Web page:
Somewhere in the country, is a mouse named Elmer. He’s the local hero amongst his circle of friends, including Beans and Mickey Pig. He may be a mouse, but he’s quite muscular. (And his muzzle sometimes changes from beige to brown.) And he’s got a goal of someday going to the city and becoming a very successful fighter. But right now, his grandma has other plans: chores.

Muscular is probably the mice’s actual last name. Elmer doesn’t chop down trees, he uproots them. Then he slices them into boards as easily as a razor blade through crisco. Granny is not impressed. She’s the type of hard-working, hard-smoking, hard-chewing grandmother, and she doesn’t uproot trees, she punches them down. And when she hears what her grandson is planning to do with this life, she drags him home by the ear. If he can’t stand up against his kin, what chance would he have in the city?

But his mind is made up, and he leaves in the dead of night. He must have pretty good connections, because it looks like he’s been booked into the ring the very next day. (I suppose time could have passed, but I figure Grandma would have tracked him down by then.) This is a pretty important fight too. It’s the “championship of the world!”. And the announcer is a… desman, I think? (Look them up. You might agree with me.) Elmer is going by “The Hickville Threat.” (Which is either the wimpiest name I’ve ever heard, or just the worst.) His opponent is a bulldog that is known as “The Run-some Bulldog.”

The fight begins and Elmer isn’t as outclassed as some other guys I’ve seen. He manages to get in a few good punches. But you can’t beat the champ, because he’s the champ, and Elmer gets himself a good beating. Back at home, Granny worriedly listens to his exploits on the radio. Deciding that she can’t stands no more, she makes like a biker mouse from Mars and bikes all the way to the city.

The crowd is loving the violence. (It’s the spastic monkey in the back and the drunk bonobo in the front that make it for me.) Just as it looks like Elmer has lost, Granny enters the ring. She takes the champ out with one punch, and is declared the winner. Nice crown. Elmer got something out of it too: a couple of black eyes. And I don’t mean what you’re thinking, his sclera is ebony! For running away from home, Granny punishes him in the most humiliating way she can: a spanking in front of a crowd of thousands. At least he’ll be famous now.

Favorite Part: Elmer is recovering in his corner, aided by a pig trying to bring him to. It works, but the pig wasn’t done playing the hero, and punches him back out.

Personal  Rating: 3

Fair and Worm-er

“I’m a beast.”

Directed by Charles M. Jones; Story by Tedd Pierce, Michael Maltese; Animation by Ben Washam, Ken Harris, Basil Davidovich and Lloyd Vaughn; Layouts and Backgrounds by Richard Morley and Peter Brown; Musical Direction by Carl W. Stalling. A Merrie Melody released on September 28, 1946.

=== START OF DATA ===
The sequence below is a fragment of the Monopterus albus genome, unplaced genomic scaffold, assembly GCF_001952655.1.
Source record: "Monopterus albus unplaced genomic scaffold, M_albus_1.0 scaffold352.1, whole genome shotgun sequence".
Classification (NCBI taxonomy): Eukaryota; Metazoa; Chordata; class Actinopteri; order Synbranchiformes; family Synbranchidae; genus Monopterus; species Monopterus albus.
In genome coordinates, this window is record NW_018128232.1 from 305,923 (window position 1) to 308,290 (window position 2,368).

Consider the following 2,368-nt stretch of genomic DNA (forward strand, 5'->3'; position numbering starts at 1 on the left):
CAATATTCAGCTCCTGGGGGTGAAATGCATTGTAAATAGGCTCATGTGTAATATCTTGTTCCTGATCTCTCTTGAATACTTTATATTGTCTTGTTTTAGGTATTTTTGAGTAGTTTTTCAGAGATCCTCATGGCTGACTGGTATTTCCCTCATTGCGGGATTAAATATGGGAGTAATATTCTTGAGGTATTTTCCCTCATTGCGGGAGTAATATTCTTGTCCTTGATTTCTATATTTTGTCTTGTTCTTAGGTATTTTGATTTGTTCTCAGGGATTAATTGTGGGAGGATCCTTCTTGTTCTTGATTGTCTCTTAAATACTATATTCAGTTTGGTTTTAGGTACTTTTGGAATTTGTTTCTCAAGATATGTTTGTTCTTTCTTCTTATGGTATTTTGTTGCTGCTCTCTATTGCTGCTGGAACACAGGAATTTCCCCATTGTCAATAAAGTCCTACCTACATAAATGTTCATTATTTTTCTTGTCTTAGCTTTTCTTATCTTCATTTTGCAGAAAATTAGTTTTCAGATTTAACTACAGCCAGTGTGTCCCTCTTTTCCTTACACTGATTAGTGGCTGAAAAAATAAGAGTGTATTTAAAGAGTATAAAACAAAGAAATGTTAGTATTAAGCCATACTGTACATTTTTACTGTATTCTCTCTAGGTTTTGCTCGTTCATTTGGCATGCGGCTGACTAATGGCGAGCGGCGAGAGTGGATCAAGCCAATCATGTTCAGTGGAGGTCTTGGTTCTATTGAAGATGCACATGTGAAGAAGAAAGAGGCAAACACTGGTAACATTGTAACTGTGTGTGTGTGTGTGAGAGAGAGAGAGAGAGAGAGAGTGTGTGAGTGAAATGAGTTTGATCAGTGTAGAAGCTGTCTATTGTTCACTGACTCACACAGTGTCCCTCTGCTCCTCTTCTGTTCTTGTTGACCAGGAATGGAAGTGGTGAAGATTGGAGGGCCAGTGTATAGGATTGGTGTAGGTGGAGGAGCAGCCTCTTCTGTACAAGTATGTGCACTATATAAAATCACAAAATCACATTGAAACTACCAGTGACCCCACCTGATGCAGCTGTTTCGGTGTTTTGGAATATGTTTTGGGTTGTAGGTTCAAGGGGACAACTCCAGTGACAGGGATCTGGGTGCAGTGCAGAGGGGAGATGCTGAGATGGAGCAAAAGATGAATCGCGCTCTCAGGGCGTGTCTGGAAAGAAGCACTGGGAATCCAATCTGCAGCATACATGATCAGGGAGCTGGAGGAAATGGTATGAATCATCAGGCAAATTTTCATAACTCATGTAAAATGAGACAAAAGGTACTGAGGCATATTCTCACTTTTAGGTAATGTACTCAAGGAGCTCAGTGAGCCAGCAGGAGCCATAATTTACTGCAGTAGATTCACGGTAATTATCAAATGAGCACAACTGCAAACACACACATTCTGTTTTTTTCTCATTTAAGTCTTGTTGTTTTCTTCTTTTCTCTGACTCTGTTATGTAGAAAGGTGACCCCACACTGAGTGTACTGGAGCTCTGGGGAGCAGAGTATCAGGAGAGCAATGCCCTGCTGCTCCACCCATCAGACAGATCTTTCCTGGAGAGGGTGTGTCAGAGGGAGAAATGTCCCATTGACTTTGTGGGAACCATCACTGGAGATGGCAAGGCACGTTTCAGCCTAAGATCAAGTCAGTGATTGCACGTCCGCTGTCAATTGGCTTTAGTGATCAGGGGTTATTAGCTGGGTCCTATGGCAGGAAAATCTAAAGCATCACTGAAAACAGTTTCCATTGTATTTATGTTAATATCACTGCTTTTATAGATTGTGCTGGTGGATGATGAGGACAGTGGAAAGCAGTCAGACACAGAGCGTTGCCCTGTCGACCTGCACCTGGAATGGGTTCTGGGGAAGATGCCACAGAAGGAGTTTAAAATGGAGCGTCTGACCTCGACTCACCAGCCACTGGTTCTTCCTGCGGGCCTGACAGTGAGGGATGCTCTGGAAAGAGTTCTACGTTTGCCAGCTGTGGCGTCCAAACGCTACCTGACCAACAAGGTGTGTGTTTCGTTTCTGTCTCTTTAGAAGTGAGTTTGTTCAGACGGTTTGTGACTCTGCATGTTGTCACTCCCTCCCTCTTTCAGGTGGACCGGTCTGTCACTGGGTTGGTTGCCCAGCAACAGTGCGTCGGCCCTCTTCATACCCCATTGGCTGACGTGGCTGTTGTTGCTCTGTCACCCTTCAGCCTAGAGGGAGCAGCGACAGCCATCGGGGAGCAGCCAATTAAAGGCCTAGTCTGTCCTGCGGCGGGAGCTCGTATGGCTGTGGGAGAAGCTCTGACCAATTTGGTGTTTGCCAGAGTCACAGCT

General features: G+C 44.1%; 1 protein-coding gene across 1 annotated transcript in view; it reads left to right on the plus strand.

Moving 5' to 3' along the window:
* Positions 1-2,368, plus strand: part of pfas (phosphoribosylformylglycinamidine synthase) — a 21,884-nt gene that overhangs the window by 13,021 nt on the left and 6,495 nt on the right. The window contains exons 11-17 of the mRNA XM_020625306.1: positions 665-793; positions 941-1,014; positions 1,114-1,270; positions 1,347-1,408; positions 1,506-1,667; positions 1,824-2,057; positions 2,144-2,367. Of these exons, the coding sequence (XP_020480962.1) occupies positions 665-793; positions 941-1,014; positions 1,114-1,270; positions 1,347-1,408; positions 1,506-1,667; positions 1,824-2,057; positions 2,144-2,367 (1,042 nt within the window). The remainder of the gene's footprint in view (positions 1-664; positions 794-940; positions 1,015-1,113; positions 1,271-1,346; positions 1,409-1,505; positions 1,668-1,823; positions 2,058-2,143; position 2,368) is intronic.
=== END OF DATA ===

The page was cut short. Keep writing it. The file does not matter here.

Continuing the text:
You know about chase cartoons, right? It typically has a chaser and a chasee. Two adversaries. It’s a formula that works. Sure, sometimes you can up the number to three, but it tends to stop there. Not here. Here we have Jones’s unit attempting to cement itself as the ultimate chase cartoon. I must admit, I’ve yet to see anything top it in its amount of characters.

Let’s start with what gets everything rolling: an apple. Sweet, crispy, and worth getting out of paradise for. It’s not really a character though, just an object of desire. Desired by a worm, that is. (I’ve just realized that I haven’t seen apple-loving worms in media for decades now. Pesticides have ruined what was once as believed as cheese-loving mice and peanut-loving elephants.)

Worms are chock full of protein, and lack a skeleton that’s either exo or endo. This makes it a great morsel for something that has no teeth: a crow. We could stop there, but the food chain won’t. A cat wants that crow, and a dog wants that cat. This isn’t enough. How about a dogcatcher trying to do what his title promises? But even he’s got a fear: his wife. She claims to be afraid of nothing, but a little mouse calls her bluff. (Don’t worry. Those last two barely function into our story. They’re relegated to literal running gag.)

The crow tries to disguise his fist, (Yup. Crows have those.) as that apple. The worm may be blind (Those aren’t real eyes because I say so.) but he isn’t that stupid, and he mallets the faux fruit. The dog, meanwhile, is chasing the cat up the tree with the aid of some tree climbing spurs. The resourceful cat eats bananas and sends the peels to the dog, to send him to the gleeful catcher at the bottom. This catches the attention of the crow who does some thinking. If cats chase birds, and dogs chase cats, then its his duty as a bird to give the dog a hand. Brilliant deduction! Just snip a little here and…

The dog falls through the net, but the cat won’t let this setback go unchallenged, and throws him back to the catcher. In turn, the crow gets a boot and kicks the catcher in the shins. This makes the bird the new subject of desire for the man, meaning the dog is free to chase once more. I love how the cat flees piece by piece. Even better is the dog’s pupil turning white with rage. (I’m really not sure if that is a coloring error or not.)

When the worm tries creeping up on the unguarded apple, he isn’t aware that the rest of the chain is on his heels. (The dog just appearing out of nowhere instead of from behind the tree like the others. Definitely an error. Also, the distance to the apple has increased dramatically.) They give themselves away by saying “gesundheit” to the sneezing worm. Everybody chases, but runs from the newest entrant in our cartoon: a skunk. Which is never stated to be Pepe, but it does his signature hop complete with musical score. I’m going to say it’s Pepe. (If Chuck wasn’t the director, I might consider otherwise.) Be glad I’m not claiming the human is Snafu. I totally would!